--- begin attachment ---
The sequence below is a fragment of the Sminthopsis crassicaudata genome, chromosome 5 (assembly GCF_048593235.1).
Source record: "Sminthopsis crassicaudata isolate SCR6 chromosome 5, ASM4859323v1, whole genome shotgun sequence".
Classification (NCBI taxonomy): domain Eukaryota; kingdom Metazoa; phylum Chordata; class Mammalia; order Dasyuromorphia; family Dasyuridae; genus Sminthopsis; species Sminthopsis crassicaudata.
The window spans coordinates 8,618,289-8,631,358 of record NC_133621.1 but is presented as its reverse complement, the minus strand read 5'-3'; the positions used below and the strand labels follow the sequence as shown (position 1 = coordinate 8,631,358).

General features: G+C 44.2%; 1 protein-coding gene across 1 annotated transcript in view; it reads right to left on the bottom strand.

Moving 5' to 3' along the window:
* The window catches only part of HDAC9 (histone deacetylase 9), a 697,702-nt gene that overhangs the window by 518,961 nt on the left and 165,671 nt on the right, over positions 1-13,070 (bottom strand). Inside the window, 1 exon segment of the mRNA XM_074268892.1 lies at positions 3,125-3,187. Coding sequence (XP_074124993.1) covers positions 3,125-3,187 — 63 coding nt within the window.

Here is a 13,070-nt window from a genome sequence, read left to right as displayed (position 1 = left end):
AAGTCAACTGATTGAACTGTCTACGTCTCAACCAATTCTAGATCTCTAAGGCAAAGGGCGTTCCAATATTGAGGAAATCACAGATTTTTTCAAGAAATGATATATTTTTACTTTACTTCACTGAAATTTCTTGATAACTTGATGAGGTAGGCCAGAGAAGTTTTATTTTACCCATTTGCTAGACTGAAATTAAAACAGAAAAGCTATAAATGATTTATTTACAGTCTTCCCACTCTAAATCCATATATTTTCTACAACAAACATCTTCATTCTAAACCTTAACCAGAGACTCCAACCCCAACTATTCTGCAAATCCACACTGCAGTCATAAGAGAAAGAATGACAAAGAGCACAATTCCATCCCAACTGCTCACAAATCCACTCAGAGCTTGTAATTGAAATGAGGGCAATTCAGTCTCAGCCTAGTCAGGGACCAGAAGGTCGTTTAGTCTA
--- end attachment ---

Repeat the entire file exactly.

The sequence below is a fragment of the Sminthopsis crassicaudata genome, chromosome 5 (assembly GCF_048593235.1).
Source record: "Sminthopsis crassicaudata isolate SCR6 chromosome 5, ASM4859323v1, whole genome shotgun sequence".
Classification (NCBI taxonomy): domain Eukaryota; kingdom Metazoa; phylum Chordata; class Mammalia; order Dasyuromorphia; family Dasyuridae; genus Sminthopsis; species Sminthopsis crassicaudata.
The window spans coordinates 8,618,289-8,631,358 of record NC_133621.1 but is presented as its reverse complement, the minus strand read 5'-3'; the positions used below and the strand labels follow the sequence as shown (position 1 = coordinate 8,631,358).

General features: G+C 44.2%; 1 protein-coding gene across 1 annotated transcript in view; it reads right to left on the bottom strand.

Moving 5' to 3' along the window:
* The window catches only part of HDAC9 (histone deacetylase 9), a 697,702-nt gene that overhangs the window by 518,961 nt on the left and 165,671 nt on the right, over positions 1-13,070 (bottom strand). Inside the window, 1 exon segment of the mRNA XM_074268892.1 lies at positions 3,125-3,187. Coding sequence (XP_074124993.1) covers positions 3,125-3,187 — 63 coding nt within the window.

Here is a 13,070-nt window from a genome sequence, read left to right as displayed (position 1 = left end):
AAGTCAACTGATTGAACTGTCTACGTCTCAACCAATTCTAGATCTCTAAGGCAAAGGGCGTTCCAATATTGAGGAAATCACAGATTTTTTCAAGAAATGATATATTTTTACTTTACTTCACTGAAATTTCTTGATAACTTGATGAGGTAGGCCAGAGAAGTTTTATTTTACCCATTTGCTAGACTGAAATTAAAACAGAAAAGCTATAAATGATTTATTTACAGTCTTCCCACTCTAAATCCATATATTTTCTACAACAAACATCTTCATTCTAAACCTTAACCAGAGACTCCAACCCCAACTATTCTGCAAATCCACACTGCAGTCATAAGAGAAAGAATGACAAAGAGCACAATTCCATCCCAACTGCTCACAAATCCACTCAGAGCTTGTAATTGAAATGAGGGCAATTCAGTCTCAGCCTAGTCAGGGACCAGAAGGTCGTTTAGTCTA